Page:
An Edmonton doctor returned from a trip to the United States late last month, saw patients in early March, and had elective surgery at a hospital just days before testing positive for COVID-19.
But although Alberta Health disclosed on March 11 that a patient at the Misericordia Hospital in west-end Edmonton had tested positive, it did not disclose the “man in his 30s” was a rheumatologist, and that he had seen patients.
Alberta Health also did not inform the patients seen by the doctor after he returned from the U.S. that he was infected.
In an interview with CBC News Thursday, Dr. Deena Hinshaw, Alberta’s chief medical officer of health, said the patients were not notified because the doctor had no symptoms when he saw them.
“If we contacted everyone that people were involved with, before they even had symptoms, that would be a huge use of our resources in public health and we would alarm people unnecessarily if they’re not at risk,” Hinshaw said. “And it also diverts resources away from the important task of contacting those who are at risk of exposure.”
Hinshaw stressed that Alberta follows national guidelines, based on the best collective evidence, that define who is deemed to be at risk, when the risk of exposure begins, and what the risks of transmission and exposure are.
In this case, Hinshaw took the extra precaution of calling in an infectious diseases specialist to review their decision not to notify the doctor’s patients and the specialist agreed with that decision.
None of the doctor’s patients have so far tested positive. Hinshaw did not know how many patients the doctor saw.
In a statement to CBC News before the interview with Hinshaw, Alberta Health stressed the infected doctor “did nothing wrong.
“They followed all directions in effect at the time, cooperated fully, and put no one at undue risk based on the knowledge at the time. This situation has evolved rapidly and there is now protocol in place to ensure that all Albertans, including physicians, self-isolate for 14 days after returning to Alberta. This has been in place since March 12,” the statement said.
Doctor returned from Seattle
CBC News has confirmed the doctor returned from a trip to Seattle, one of the epicentres of the COVID-19 outbreak in the United States, and then saw patients at a clinic on Thursday, March 5.
CBC News has agreed not to name the clinic. The identity of the doctor is not known.
On March 6, the doctor had elective orthopedic surgery at the hospital and was released the following day. On Monday, March 9 the doctor tested positive. He is now self-isolated at home.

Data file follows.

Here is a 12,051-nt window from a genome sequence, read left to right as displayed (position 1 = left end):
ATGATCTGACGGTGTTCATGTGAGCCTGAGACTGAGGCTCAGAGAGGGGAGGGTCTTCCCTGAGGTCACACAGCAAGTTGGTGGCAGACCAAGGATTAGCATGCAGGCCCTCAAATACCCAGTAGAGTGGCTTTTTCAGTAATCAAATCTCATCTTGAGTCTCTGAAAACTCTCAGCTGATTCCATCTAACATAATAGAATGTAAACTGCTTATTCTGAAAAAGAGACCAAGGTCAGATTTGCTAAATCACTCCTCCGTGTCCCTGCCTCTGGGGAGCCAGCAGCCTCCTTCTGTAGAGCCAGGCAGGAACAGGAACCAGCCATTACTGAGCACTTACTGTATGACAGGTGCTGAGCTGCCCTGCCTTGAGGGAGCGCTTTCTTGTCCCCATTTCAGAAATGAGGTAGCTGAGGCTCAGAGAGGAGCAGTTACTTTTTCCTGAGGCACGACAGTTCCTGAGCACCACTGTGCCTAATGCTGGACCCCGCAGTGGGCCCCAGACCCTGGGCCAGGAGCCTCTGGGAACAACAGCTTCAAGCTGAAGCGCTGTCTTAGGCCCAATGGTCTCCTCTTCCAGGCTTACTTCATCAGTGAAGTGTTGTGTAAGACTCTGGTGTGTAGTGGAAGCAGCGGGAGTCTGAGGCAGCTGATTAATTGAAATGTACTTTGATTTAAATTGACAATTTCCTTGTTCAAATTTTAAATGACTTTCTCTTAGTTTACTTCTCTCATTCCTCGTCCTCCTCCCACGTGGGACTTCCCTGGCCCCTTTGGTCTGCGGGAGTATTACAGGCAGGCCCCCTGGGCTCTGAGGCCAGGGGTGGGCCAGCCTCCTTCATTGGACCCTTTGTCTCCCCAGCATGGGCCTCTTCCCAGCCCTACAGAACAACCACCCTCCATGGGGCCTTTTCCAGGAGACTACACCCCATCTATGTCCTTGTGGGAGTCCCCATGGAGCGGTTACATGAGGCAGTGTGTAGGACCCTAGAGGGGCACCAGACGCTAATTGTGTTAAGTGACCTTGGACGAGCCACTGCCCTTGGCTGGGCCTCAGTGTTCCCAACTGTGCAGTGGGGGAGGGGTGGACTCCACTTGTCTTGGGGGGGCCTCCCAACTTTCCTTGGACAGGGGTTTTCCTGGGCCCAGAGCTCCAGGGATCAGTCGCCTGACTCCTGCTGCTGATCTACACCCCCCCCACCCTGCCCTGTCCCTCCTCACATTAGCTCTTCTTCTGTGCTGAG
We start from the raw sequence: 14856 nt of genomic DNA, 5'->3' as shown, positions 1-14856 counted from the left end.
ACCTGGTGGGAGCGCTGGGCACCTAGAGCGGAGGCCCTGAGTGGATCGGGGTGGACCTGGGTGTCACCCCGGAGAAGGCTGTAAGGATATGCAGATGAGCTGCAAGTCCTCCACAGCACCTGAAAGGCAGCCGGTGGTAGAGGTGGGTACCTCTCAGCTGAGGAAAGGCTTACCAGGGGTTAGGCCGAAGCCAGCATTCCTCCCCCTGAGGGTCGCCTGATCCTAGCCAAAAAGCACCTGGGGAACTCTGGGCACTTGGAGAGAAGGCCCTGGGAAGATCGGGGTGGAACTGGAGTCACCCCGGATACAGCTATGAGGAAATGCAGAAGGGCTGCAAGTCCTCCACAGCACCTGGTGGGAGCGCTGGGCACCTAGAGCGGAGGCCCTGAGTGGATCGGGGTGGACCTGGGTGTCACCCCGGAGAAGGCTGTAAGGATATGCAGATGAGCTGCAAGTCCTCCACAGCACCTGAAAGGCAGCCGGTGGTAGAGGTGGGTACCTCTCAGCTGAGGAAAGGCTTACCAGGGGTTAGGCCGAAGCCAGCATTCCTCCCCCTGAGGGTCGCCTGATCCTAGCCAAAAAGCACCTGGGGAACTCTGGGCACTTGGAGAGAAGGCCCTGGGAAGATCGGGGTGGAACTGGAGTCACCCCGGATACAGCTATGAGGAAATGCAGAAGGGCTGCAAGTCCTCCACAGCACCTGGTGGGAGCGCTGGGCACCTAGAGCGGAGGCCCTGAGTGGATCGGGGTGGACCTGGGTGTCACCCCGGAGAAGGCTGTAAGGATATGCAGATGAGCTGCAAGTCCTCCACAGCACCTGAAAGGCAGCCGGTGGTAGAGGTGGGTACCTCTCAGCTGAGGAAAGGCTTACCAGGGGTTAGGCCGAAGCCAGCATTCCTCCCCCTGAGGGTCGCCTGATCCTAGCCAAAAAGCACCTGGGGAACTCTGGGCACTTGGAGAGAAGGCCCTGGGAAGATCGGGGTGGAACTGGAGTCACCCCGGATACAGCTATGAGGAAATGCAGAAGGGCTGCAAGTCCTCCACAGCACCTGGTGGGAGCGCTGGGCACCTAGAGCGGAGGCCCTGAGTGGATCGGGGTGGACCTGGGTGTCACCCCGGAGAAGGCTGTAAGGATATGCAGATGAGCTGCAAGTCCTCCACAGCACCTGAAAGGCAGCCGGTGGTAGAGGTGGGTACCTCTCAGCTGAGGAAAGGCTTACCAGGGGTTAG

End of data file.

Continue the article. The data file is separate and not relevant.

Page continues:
In an internal email obtained by CBC News, Covenant Health, the publicly funded Catholic health authority that operates the Misericordia Hospital, said it had identified the staff and physicians who were in direct contact with the patient, and they were sent home for self-isolation.
“Each staff member who is self-isolating will be contacted and monitored by [occupational health and safety] and will be cleared before they return to work,” the internal email states.
“We are continuing to assess this situation and are determining the impact to service delivery at our site and putting plans in place to ensure continued service to our patients and community.”
Hinshaw said the doctor began to show symptoms on the same day he had surgery in the Misericordia “but he was not symptomatic while he was practising as a physician.”
As soon as the doctor’s COVID-19 test was confirmed, health officials took immediate action to trace all the people with whom he had contact while at the hospital and after he was released. So far, there has been no further spread.
Second case in Canada of infected doctor
The ministry statement said that in every case only patients at risk are contacted.
“This is an important part of protecting patient confidentiality and avoiding alarming Albertans who aren’t at risk,” the statement said. “We have completed all appropriate contact tracing from this case and we know of no further spread.”
Alberta Health said that as the COVID-19 pandemic continues to impact Alberta, there will likely be more cases involving every profession, including health care providers.
“This is exactly the approach we will take with every case,” the ministry statement said.
“It would be inappropriate for us to disclose these details in every case; we are doing it here simply to ensure accurate reporting and to avoid undue public concern.”
This is the second known case in Canada in which a doctor has tested positive for COVID-19. A week ago, a radiation oncologist in Hamilton tested positive after returning from a trip to Hawaii.
In that case, health authorities also did not alert the public but did confirm to CBC News a doctor in her 30s had been infected and that she had seen patients before being tested. Health authorities there contacted all 14 patients the doctor had seen.
Both the doctor, and her husband, a surgeon, self isolated.
The province has declared a state of public health emergency. Daycares, schools, colleges and universities and most other public facilities are closed, and public gatherings have been limited to no more than 50 people — all in an effort to limit community transmission of the virus.
Although Premier Jason Kenney recently said the outbreak is expected to peak in four or five weeks, Alberta Health said there is no way definitively know when this might happen.
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